Below are updates in chronological order on Father Chris. View post-operation updates here.
Sunday 22nd Sept
At 1pm, just before the start of a baptism, Fr Chris collapsed. He was well looked after by members of the baptismal family (who were doctors) until the ambulance arrived. He was then taken to Wythenshawe hospital. (Fr John came from St Chad’s to do the baptism!)
At 7:30pm, he said that he was in ward A10 and they had done dozens of tests, and that he was feeling better and hoped to be allowed home on Monday.
Monday 23rd Sept
He had a comfortable night, although only slept for about one hour due to his bed being near to the Nurses’ Station on an Admissions Ward. He said he was waiting for the Doctor’s rounds to find out if he could come home, but felt in good spirits and thanked everyone for their prayers. He also asked that we all keep praying.
Apparently, even after all the tests, the doctors are not sure actually what happened to him on Sunday. However, they are fairly certain that it wasn't a heart attack, on the grounds that if it had been, he wouldn't have been feeling so well now. Apparently, it could have been a faint, but that begs the question why?
Anyway, although he is feeling much better (a bit of a fraud is how he put it!), they do want him to stay in hospital care until his planned op on Sunday. He is currently trying to get BUPA to agree to fund an extra 5 days in the Alex, otherwise he will have to stay in Wythenshawe.
I asked about visitors, and he said anyone who wants to can visit him!
Tuesday 24th Sept
He was moved to Ward F5 last night (at 2am!) He has been diagnosed with pneumonia and we are waiting to see what effect that has on the planned op next Sunday. Treatment is intravenous antibiotics and oxygen (and rest!)
Just after 2pm, he was transferred to the Alex. The plan seems to be for him to stay in the Alex until he has recovered from the pneumonia. At that point, we gather he will need a further 2 weeks rest before they will consider doing the operation. This rest will be at a nursing home called Boarbank Hall in the Lake District. Obviously he cannot drive, so when we know the date he is going, we’ll be looking for a volunteer to take him there!
Please do feel free to visit him, but check the visiting list first, to make sure your planned visit doesn’t coincide with too many others!
Wednesday 25th September
He had his best night sleep since sleeping in his own bed last Saturday night! It was his first morning in the Alex, and he discovered that the morning is very busy with nurses and doctors coming in and out, so he suggested that visiting would probably better restricted to the afternoon and evening.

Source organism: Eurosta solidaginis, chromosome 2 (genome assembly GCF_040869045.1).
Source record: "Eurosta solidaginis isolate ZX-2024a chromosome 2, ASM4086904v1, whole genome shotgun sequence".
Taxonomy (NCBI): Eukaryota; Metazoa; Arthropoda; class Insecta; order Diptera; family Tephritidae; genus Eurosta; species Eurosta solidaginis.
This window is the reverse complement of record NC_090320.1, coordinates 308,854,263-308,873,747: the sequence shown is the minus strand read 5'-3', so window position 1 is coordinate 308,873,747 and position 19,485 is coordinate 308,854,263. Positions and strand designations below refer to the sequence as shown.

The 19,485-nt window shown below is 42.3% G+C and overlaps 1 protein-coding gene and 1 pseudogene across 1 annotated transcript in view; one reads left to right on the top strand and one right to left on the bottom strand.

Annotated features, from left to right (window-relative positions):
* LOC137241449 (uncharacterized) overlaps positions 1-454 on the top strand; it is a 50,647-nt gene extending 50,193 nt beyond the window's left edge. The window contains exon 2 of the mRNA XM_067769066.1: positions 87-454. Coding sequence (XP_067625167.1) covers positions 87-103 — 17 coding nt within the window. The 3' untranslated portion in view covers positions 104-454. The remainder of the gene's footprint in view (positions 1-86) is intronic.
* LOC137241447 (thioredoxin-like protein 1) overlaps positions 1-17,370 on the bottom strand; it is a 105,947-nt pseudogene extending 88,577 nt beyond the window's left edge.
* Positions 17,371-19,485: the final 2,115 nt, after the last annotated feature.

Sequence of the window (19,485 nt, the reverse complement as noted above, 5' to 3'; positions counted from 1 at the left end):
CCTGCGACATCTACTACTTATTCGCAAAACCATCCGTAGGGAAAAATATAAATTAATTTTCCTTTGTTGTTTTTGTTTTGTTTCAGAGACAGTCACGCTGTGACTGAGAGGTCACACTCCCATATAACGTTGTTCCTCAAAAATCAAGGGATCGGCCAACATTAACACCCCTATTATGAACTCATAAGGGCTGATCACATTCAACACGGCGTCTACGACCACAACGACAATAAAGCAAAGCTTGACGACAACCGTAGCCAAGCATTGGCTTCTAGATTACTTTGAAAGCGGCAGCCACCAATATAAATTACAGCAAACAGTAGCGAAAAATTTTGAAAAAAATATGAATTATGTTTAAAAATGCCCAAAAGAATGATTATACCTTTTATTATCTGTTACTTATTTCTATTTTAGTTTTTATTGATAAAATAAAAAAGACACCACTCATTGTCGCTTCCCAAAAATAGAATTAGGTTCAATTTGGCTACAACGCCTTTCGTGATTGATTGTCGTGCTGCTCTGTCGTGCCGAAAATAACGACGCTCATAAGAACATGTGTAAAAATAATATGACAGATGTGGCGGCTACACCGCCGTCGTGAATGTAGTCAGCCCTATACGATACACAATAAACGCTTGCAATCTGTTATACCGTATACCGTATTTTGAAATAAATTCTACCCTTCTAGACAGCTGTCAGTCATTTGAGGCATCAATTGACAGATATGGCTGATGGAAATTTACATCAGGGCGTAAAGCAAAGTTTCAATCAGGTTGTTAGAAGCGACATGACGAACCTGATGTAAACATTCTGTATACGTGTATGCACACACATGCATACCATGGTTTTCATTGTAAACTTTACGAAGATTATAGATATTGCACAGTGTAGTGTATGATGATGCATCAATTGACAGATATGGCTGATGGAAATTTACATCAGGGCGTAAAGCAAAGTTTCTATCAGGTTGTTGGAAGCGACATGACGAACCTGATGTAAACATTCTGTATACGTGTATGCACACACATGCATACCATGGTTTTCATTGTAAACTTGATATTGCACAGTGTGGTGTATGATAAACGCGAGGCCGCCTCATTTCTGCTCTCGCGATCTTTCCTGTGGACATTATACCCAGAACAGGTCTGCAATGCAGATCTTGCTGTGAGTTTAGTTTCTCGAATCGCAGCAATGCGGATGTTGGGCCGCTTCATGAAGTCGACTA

There has some been some professional discussion between his 2 consultants (the surgeon and the one treating his pneumonia) about whether the operation might still go ahead as scheduled after all, but it does still seem unlikely.
He still seems quite comfortable and cheerful, and was visited by Fr Michael Gannon, who assured him that he wasn’t to worry about anything, but just to rest and concentrate on getting better.
Thursday 26th September
Not much to report really. He is still receiving iv antibiotics, alternating with iv paracetamol (they’re not Roman ‘4’s by the way!), and his breathing is still a little laboured. Also he showed me how the cannula that they put in his right arm at Wythenshawe had ‘tissued’ (I just learned that word today), so his arm around the elbow was swollen and reddish. He is not sure how far through his recovery he is, but he is going to try to get the doctor to give him some idea what progress they think he is making.
He remains in good spirits though, and enjoys the visits. Don’t worry if you can’t remember the ward or the room number if you visit. Just ask for Fr Chris and they’ll be able to tell you straight away where to find him because they’ve been asked so many times!
Friday 27th November
Again, the situation remains fairly unchanged in terms of how he is feeling. It seems that the pneumonia is proving quite stubborn and not much progress is being made in getting rid of it. However he’s hoping that on the positive side, when they do finally beat it and he’s had his operation, he won’t be as susceptible to the coughs he seems to have been continually suffering from for a long time now.
He’s not feeling at all hungry, but that may be partly because they are trying to give him 3 large meals a day when he is unavoidably fairly sedentary. And it’s a shame because a meal arrived just as I was leaving and it looked delicious. However he has now asked them to give him half sized portions as he doesn’t like to waste food.
He was very disappointed to have missed the wedding today, especially when he heard all the details about the surprise Gospel Choir that came along. He said he loves weddings, so perhaps a good way of cheering him up when he gets home (although I think that just coming home with everything sorted will make him very happy!) would be for lots of people to get married. GO!
Finally(!), it was the Anniversary of his Ordination, and he was delighted to receive so many cards for that as well as all the Get Well cards. Unfortunately though, he isn’t able to drink a glass of wine to celebrate, which was a shame because I told him that a glass would have gone very well with the dinner that had just arrived, but not to worry because we would toast him with glass with our dinner instead, and he told me to ‘Get out’!